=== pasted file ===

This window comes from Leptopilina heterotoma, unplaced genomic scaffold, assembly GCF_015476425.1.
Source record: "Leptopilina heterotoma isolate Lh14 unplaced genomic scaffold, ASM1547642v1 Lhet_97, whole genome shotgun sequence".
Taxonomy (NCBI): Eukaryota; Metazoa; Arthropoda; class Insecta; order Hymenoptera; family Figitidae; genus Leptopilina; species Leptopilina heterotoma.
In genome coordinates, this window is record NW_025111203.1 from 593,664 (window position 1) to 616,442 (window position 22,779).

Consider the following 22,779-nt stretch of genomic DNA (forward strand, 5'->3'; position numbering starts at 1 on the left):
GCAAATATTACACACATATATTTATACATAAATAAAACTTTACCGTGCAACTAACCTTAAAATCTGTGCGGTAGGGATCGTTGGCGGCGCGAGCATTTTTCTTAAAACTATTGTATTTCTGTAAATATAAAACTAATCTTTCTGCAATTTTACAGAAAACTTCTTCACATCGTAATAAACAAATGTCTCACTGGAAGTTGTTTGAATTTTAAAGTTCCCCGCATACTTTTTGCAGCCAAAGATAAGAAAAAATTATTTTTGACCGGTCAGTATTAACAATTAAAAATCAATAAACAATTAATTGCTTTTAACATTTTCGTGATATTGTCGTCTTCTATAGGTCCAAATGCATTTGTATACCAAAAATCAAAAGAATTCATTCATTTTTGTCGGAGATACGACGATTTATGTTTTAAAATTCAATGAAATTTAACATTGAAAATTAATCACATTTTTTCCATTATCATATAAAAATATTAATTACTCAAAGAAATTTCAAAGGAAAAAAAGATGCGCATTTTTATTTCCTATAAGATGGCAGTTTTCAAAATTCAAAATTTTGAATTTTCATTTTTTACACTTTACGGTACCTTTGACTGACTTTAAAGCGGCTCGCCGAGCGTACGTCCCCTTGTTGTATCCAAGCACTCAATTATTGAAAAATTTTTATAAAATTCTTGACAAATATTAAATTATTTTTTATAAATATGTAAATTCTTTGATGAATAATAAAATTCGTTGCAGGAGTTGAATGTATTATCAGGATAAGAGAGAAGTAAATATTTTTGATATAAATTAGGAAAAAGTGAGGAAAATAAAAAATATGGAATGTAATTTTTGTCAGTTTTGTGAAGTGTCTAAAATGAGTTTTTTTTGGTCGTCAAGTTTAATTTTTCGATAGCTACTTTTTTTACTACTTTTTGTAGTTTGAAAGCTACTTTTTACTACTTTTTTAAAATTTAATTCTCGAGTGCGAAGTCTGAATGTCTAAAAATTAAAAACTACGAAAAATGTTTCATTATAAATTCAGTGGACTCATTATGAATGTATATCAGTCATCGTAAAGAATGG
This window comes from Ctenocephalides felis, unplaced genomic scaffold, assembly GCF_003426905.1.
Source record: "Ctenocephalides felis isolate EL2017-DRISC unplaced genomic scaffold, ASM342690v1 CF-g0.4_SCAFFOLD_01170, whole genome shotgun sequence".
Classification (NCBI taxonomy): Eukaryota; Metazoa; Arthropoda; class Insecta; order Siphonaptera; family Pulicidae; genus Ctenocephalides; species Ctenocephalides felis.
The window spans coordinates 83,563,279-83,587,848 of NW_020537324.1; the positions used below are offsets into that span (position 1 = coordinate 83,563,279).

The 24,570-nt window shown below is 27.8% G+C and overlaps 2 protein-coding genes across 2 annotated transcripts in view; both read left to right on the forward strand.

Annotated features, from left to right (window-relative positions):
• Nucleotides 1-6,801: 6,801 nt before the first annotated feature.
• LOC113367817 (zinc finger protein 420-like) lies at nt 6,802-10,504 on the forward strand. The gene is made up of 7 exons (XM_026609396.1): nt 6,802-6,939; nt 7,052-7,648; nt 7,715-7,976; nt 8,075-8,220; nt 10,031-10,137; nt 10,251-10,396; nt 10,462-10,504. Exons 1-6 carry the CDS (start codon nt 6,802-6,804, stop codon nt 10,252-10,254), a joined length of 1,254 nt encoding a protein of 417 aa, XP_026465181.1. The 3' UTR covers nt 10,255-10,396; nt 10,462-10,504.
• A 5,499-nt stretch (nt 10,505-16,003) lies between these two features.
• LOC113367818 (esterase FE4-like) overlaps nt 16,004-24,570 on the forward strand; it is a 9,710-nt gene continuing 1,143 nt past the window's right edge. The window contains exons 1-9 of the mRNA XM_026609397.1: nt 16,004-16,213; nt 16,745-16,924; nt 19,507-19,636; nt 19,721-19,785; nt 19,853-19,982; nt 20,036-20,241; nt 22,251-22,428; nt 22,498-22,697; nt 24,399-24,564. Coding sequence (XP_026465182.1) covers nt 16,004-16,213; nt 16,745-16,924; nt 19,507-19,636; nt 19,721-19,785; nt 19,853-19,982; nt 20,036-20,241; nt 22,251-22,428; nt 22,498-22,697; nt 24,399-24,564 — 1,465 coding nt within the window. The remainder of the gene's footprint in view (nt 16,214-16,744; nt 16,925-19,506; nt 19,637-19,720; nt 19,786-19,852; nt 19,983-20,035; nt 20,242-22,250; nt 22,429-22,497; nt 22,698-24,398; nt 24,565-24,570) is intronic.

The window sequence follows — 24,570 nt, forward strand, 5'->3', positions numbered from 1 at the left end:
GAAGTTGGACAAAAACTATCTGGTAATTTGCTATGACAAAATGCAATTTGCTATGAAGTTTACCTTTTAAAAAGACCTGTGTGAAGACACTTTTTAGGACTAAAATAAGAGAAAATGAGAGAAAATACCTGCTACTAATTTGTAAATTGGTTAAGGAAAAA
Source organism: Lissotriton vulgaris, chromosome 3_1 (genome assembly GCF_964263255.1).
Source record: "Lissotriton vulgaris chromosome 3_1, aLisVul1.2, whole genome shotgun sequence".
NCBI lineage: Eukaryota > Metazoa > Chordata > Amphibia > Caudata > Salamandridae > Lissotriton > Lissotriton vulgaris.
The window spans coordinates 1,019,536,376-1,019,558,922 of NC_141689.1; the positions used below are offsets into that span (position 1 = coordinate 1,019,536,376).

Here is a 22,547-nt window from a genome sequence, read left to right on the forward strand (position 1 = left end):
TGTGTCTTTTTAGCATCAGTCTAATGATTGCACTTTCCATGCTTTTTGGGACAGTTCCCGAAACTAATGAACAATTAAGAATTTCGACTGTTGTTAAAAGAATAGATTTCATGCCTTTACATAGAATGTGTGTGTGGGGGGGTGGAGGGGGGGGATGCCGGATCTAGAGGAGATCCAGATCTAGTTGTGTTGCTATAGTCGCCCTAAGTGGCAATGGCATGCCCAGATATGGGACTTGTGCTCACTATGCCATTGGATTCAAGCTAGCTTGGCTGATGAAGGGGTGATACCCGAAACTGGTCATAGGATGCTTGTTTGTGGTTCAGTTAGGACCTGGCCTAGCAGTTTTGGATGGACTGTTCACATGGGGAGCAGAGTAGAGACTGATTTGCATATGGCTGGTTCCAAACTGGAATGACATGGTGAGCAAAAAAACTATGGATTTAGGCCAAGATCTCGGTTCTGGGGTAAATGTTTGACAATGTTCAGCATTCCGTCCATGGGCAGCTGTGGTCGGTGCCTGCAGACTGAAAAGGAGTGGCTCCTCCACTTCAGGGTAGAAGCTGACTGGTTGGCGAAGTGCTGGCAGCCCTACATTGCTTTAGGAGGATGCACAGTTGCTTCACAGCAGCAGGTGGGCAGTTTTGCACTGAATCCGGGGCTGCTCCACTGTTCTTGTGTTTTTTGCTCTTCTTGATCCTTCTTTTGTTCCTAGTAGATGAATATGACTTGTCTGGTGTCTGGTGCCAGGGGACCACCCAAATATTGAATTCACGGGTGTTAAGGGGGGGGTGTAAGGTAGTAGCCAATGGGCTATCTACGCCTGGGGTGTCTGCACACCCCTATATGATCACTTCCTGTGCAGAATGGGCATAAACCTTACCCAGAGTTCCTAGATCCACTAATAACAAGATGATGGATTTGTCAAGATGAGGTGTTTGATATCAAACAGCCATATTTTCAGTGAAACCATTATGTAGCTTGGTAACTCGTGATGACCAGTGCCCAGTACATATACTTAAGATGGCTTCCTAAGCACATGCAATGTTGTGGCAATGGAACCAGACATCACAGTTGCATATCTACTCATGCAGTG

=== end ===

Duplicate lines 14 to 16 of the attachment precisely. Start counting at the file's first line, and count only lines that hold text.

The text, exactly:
• LOC113367817 (zinc finger protein 420-like) lies at nt 6,802-10,504 on the forward strand. The gene is made up of 7 exons (XM_026609396.1): nt 6,802-6,939; nt 7,052-7,648; nt 7,715-7,976; nt 8,075-8,220; nt 10,031-10,137; nt 10,251-10,396; nt 10,462-10,504. Exons 1-6 carry the CDS (start codon nt 6,802-6,804, stop codon nt 10,252-10,254), a joined length of 1,254 nt encoding a protein of 417 aa, XP_026465181.1. The 3' UTR covers nt 10,255-10,396; nt 10,462-10,504.
• A 5,499-nt stretch (nt 10,505-16,003) lies between these two features.
• LOC113367818 (esterase FE4-like) overlaps nt 16,004-24,570 on the forward strand; it is a 9,710-nt gene continuing 1,143 nt past the window's right edge. The window contains exons 1-9 of the mRNA XM_026609397.1: nt 16,004-16,213; nt 16,745-16,924; nt 19,507-19,636; nt 19,721-19,785; nt 19,853-19,982; nt 20,036-20,241; nt 22,251-22,428; nt 22,498-22,697; nt 24,399-24,564. Coding sequence (XP_026465182.1) covers nt 16,004-16,213; nt 16,745-16,924; nt 19,507-19,636; nt 19,721-19,785; nt 19,853-19,982; nt 20,036-20,241; nt 22,251-22,428; nt 22,498-22,697; nt 24,399-24,564 — 1,465 coding nt within the window. The remainder of the gene's footprint in view (nt 16,214-16,744; nt 16,925-19,506; nt 19,637-19,720; nt 19,786-19,852; nt 19,983-20,035; nt 20,242-22,250; nt 22,429-22,497; nt 22,698-24,398; nt 24,565-24,570) is intronic.